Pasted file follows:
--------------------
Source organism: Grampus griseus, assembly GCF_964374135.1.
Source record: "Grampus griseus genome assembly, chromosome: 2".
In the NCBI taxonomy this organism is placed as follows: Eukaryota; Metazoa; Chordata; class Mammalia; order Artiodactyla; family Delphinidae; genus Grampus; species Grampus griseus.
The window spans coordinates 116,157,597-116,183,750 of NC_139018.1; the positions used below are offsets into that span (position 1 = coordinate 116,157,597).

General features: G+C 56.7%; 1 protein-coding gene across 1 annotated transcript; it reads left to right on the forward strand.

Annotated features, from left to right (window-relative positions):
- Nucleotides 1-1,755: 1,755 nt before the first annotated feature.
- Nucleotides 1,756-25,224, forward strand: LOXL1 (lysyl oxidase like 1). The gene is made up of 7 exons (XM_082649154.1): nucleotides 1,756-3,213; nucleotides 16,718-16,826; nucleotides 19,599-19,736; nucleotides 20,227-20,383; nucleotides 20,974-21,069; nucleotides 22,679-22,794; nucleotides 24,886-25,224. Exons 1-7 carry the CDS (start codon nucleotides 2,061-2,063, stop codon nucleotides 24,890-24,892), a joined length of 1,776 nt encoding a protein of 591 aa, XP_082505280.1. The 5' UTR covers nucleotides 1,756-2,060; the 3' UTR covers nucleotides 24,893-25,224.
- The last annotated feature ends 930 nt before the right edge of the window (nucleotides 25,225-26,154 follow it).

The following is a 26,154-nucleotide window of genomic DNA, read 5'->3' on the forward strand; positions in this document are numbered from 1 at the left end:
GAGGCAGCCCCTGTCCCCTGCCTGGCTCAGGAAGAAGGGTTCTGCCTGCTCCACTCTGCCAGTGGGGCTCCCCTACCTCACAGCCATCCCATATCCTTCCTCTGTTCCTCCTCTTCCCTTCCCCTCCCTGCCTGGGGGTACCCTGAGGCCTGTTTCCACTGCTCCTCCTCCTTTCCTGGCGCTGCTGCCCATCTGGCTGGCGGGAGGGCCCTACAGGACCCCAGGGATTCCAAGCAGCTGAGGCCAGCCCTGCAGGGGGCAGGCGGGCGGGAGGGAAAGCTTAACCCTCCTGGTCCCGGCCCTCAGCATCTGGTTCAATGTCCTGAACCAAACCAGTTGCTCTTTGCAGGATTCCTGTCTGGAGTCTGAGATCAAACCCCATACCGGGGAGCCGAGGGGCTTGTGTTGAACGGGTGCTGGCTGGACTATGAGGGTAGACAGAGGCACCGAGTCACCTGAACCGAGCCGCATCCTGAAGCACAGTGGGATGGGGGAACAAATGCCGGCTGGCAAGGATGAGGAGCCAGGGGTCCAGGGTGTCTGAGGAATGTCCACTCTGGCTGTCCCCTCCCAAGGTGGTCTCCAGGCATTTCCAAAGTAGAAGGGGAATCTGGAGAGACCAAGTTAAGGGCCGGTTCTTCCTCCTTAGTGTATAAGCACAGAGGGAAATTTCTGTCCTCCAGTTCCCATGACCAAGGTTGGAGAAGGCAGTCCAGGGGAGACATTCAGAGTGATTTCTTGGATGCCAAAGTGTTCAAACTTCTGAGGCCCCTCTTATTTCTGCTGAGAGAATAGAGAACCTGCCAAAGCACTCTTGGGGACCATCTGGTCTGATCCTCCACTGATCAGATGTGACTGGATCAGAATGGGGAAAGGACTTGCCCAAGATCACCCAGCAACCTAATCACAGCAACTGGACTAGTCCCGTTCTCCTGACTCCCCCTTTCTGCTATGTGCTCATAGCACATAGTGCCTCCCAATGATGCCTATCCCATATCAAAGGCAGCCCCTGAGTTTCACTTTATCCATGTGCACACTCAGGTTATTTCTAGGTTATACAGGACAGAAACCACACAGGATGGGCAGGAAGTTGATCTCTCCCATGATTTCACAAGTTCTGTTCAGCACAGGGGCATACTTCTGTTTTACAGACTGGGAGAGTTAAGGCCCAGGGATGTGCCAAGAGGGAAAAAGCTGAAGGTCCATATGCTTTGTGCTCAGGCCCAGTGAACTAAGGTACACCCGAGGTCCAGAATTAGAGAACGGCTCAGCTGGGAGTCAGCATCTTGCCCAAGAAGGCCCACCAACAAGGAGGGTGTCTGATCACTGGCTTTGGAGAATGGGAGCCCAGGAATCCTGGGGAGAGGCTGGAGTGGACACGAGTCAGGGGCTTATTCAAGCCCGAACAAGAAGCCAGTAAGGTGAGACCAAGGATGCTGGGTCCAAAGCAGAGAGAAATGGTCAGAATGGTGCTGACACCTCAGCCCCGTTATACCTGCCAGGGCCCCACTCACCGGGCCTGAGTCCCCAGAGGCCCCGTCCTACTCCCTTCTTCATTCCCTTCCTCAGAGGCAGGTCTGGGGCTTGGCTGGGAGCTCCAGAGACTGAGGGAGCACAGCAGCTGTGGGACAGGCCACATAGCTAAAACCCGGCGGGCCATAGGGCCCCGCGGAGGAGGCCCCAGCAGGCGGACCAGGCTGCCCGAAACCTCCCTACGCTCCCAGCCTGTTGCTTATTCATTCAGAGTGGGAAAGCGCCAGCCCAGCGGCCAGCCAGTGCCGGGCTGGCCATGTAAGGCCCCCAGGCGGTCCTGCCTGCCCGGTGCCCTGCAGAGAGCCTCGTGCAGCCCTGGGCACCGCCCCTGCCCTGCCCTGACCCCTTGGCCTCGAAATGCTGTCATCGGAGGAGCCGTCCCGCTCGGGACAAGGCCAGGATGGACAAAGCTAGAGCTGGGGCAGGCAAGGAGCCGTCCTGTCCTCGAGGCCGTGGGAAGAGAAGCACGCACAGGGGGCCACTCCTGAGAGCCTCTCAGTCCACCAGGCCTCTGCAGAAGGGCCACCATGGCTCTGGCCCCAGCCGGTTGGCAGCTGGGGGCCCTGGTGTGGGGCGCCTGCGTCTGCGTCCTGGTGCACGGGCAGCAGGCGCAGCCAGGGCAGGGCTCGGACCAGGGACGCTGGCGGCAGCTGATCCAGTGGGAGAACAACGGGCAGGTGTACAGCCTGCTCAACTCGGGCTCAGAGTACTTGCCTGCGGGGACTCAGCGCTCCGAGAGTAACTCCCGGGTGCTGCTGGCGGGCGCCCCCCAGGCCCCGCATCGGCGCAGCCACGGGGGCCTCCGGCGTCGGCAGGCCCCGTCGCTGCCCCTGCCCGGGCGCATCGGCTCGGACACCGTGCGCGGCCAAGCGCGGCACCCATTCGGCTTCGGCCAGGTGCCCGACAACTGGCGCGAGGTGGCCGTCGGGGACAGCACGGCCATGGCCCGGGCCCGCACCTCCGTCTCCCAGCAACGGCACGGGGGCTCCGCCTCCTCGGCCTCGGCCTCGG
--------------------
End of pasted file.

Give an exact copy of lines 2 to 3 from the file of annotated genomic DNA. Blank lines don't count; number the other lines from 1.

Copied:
Source record: "Grampus griseus genome assembly, chromosome: 2".
In the NCBI taxonomy this organism is placed as follows: Eukaryota; Metazoa; Chordata; class Mammalia; order Artiodactyla; family Delphinidae; genus Grampus; species Grampus griseus.